We quote the language of the trial court in sustaining the demurrer to that first cause of action:
“No breach of any contractual obligation is pleaded, and the precise nature of any tort sought to be pleaded is not clearly identified. It appears to be the theory that a tortious interference with the economic expectations of plaintiffs results from the failure of the Times to continue its business relationship with the plaintiffs, knowing or intending that the result will be reduced attendance at their theaters.
“No authority is cited for the proposition that any person engaged in a business relationship with another, absent a contractual obligation, a statutory duty, or a duty grounded in public policy, is obligated to continue such relationship, even with the knowledge that such termination will of certainty result in economic injury to the other. To the contrary, in the absence of a legal mandate that he may not do so, a person engaged in business is free to choose with whom he will contract for whatever motivation, unless it is one clearly proscribed by law.”
We agree with that statement. We know of no authority, and we are cited to none, that imposes liability on a business man newspaper publisher or other for a mere refusal to continue to deal with a former customer. That is all that the first cause of action before us alleges.1 Nothing alleged against defendant claims that defendant has prevented anyone from attending the theaters in which plaintiffs' pictures are shown. All that appears from the complaint is that the defendant newspaper has elected not to Further the business of plaintiffs, leaving plaintiffs to continue their business with any other means of attracting customers that they may choose to utilize.
Although the second cause of action appears to claim that defendant had caused other newspapers to engage in a similar refusal, when analyzed the complaint says no more than that, because defendant newspaper is a major newspaper in this area, its example has “induced” other papers to follow a similar policy. Absent any factual allegations which plaintiffs have chosen not to make that the defendant had even asked its competitors to follow its example, defendant is not liable for the decisions of such competitors to adopt or reject defendant's policy.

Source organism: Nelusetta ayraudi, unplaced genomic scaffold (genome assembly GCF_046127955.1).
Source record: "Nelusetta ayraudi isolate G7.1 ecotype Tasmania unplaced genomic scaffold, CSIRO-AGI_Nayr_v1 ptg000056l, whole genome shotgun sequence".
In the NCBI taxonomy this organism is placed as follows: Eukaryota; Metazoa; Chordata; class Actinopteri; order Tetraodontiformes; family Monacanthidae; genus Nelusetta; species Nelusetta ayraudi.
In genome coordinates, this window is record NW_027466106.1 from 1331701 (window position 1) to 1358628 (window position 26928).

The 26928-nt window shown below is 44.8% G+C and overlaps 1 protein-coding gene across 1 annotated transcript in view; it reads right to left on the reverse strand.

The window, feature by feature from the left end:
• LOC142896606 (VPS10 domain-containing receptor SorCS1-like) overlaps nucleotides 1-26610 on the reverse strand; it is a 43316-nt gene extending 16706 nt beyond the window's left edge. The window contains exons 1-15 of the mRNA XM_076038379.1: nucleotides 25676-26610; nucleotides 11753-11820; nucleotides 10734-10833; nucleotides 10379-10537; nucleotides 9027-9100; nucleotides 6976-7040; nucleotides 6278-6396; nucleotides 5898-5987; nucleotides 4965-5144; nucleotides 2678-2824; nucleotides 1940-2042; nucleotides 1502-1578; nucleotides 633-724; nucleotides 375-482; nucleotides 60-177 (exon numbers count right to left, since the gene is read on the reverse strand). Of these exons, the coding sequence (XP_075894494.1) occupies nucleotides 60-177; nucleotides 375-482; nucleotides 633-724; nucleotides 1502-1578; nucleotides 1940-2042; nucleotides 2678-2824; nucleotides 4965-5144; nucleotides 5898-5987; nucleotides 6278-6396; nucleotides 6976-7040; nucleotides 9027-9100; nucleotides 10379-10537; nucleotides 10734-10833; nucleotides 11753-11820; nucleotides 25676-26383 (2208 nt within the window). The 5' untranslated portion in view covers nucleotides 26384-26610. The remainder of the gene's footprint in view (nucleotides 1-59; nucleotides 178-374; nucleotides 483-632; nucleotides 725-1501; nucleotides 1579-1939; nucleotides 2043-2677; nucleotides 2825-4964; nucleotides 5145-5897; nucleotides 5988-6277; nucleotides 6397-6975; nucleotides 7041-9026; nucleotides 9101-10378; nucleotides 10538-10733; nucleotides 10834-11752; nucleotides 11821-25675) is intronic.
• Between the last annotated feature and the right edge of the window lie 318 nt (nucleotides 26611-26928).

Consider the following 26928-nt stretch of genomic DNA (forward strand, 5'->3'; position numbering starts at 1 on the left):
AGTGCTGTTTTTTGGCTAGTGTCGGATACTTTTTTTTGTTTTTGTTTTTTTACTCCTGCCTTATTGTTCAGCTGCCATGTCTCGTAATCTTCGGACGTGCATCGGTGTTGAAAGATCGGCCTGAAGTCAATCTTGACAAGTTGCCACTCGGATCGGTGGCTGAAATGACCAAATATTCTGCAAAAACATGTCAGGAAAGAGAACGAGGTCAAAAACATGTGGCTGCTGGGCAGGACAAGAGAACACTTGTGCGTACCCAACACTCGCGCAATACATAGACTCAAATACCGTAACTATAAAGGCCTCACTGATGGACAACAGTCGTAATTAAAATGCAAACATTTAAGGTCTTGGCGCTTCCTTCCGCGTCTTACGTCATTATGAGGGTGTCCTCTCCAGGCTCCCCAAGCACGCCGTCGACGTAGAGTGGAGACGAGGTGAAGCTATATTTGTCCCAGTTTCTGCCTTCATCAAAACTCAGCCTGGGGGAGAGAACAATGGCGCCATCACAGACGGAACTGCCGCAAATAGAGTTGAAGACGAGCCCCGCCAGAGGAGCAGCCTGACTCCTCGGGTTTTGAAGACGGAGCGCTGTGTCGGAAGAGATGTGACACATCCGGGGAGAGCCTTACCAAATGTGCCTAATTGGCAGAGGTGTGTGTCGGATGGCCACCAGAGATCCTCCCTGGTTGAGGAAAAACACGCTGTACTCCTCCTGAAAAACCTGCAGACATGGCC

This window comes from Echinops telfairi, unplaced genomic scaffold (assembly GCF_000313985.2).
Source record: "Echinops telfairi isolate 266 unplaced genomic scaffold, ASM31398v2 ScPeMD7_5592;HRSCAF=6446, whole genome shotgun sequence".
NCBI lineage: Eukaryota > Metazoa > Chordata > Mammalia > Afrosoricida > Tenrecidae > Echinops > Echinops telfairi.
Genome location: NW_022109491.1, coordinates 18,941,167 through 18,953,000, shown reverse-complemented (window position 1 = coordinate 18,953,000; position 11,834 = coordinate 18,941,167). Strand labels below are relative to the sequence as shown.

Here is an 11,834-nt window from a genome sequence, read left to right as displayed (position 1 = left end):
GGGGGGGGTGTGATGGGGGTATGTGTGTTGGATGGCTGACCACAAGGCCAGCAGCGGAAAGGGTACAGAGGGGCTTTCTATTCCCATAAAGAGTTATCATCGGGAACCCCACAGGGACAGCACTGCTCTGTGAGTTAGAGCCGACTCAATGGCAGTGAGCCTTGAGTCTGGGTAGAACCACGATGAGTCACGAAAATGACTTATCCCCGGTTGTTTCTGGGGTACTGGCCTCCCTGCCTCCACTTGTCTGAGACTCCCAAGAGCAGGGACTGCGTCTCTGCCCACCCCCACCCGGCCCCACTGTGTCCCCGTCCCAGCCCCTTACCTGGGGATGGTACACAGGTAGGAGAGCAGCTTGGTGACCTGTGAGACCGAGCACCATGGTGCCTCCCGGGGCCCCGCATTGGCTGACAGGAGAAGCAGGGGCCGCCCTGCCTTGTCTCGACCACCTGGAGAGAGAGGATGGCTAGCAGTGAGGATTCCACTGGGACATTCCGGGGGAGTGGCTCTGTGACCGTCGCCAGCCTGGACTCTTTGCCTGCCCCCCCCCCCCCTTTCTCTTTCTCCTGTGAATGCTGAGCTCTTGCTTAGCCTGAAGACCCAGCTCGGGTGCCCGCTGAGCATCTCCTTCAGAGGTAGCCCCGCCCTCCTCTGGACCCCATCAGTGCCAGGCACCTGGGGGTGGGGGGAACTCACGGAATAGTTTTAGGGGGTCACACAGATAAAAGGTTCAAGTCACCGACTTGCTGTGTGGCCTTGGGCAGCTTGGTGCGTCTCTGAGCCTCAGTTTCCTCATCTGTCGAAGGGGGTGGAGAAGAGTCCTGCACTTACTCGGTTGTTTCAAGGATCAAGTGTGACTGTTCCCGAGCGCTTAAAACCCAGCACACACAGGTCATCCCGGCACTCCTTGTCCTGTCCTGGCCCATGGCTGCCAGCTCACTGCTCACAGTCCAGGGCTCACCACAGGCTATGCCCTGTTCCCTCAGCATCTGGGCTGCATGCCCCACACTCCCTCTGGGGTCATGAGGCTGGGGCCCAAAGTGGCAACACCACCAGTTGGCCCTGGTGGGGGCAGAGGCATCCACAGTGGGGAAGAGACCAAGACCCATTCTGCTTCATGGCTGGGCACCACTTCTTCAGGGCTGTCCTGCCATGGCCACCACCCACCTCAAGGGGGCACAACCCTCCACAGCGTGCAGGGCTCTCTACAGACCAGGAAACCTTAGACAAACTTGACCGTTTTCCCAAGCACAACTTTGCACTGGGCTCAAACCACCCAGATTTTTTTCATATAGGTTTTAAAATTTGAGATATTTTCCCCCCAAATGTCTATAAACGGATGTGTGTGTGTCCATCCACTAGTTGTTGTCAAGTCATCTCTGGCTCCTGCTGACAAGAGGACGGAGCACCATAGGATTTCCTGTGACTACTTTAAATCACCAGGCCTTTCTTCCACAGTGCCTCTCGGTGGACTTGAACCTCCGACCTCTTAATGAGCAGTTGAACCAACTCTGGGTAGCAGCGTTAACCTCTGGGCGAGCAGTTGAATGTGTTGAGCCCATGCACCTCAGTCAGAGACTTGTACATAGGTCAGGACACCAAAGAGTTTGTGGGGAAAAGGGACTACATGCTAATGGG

Defendant's brief contains a long section contending that to recognize plaintiffs' contentions here would result in depriving defendant of the right of free speech guaranteed by the state and federal constitutions. Since we conclude, for the reasons set forth above, that principles applicable to all businesses compel a rejection of plaintiffs' position, we need not, and do not, determine whether this defendant, as a newspaper, enjoys any additional rights.
The judgment is affirmed.
1. It is not contended that defendant breached any contract for advertising with plaintiffs; the conduct complained of consisted with refusing to renew earlier contracts.
KINGSLEY, Associate Justice.
FILES, P. J., and ALARCON, J., concur.